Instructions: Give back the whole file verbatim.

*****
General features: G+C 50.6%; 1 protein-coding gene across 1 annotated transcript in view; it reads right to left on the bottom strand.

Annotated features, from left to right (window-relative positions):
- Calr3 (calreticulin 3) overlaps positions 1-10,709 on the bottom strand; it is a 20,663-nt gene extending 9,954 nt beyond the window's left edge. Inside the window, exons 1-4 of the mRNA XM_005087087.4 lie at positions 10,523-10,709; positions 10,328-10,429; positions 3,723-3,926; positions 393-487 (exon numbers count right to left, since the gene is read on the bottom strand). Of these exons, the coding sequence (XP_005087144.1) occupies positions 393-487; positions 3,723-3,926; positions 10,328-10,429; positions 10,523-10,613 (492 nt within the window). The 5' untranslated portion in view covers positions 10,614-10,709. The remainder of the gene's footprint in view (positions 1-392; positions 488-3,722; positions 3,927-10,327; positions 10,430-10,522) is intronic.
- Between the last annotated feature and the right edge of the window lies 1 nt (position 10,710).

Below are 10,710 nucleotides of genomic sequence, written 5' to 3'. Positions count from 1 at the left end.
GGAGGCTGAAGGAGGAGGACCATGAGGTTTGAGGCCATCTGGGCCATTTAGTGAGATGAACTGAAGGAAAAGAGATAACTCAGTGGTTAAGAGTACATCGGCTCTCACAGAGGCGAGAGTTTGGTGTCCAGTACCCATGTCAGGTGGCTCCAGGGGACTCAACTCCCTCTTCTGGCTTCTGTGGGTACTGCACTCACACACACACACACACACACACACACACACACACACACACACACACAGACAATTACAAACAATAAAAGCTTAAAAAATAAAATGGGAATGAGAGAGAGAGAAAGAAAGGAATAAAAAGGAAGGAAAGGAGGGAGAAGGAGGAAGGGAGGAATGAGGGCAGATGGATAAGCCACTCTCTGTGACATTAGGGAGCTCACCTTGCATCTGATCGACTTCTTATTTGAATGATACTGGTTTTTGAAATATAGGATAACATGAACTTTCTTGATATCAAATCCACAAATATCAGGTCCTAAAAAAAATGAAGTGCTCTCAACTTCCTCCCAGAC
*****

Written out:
General features: G+C 50.6%; 1 protein-coding gene across 1 annotated transcript in view; it reads right to left on the bottom strand.

Annotated features, from left to right (window-relative positions):
- Calr3 (calreticulin 3) overlaps positions 1-10,709 on the bottom strand; it is a 20,663-nt gene extending 9,954 nt beyond the window's left edge. Inside the window, exons 1-4 of the mRNA XM_005087087.4 lie at positions 10,523-10,709; positions 10,328-10,429; positions 3,723-3,926; positions 393-487 (exon numbers count right to left, since the gene is read on the bottom strand). Of these exons, the coding sequence (XP_005087144.1) occupies positions 393-487; positions 3,723-3,926; positions 10,328-10,429; positions 10,523-10,613 (492 nt within the window). The 5' untranslated portion in view covers positions 10,614-10,709. The remainder of the gene's footprint in view (positions 1-392; positions 488-3,722; positions 3,927-10,327; positions 10,430-10,522) is intronic.
- Between the last annotated feature and the right edge of the window lies 1 nt (position 10,710).

Below are 10,710 nucleotides of genomic sequence, written 5' to 3'. Positions count from 1 at the left end.
GGAGGCTGAAGGAGGAGGACCATGAGGTTTGAGGCCATCTGGGCCATTTAGTGAGATGAACTGAAGGAAAAGAGATAACTCAGTGGTTAAGAGTACATCGGCTCTCACAGAGGCGAGAGTTTGGTGTCCAGTACCCATGTCAGGTGGCTCCAGGGGACTCAACTCCCTCTTCTGGCTTCTGTGGGTACTGCACTCACACACACACACACACACACACACACACACACACACACACACACACAGACAATTACAAACAATAAAAGCTTAAAAAATAAAATGGGAATGAGAGAGAGAGAAAGAAAGGAATAAAAAGGAAGGAAAGGAGGGAGAAGGAGGAAGGGAGGAATGAGGGCAGATGGATAAGCCACTCTCTGTGACATTAGGGAGCTCACCTTGCATCTGATCGACTTCTTATTTGAATGATACTGGTTTTTGAAATATAGGATAACATGAACTTTCTTGATATCAAATCCACAAATATCAGGTCCTAAAAAAAATGAAGTGCTCTCAACTTCCTCCCAGAC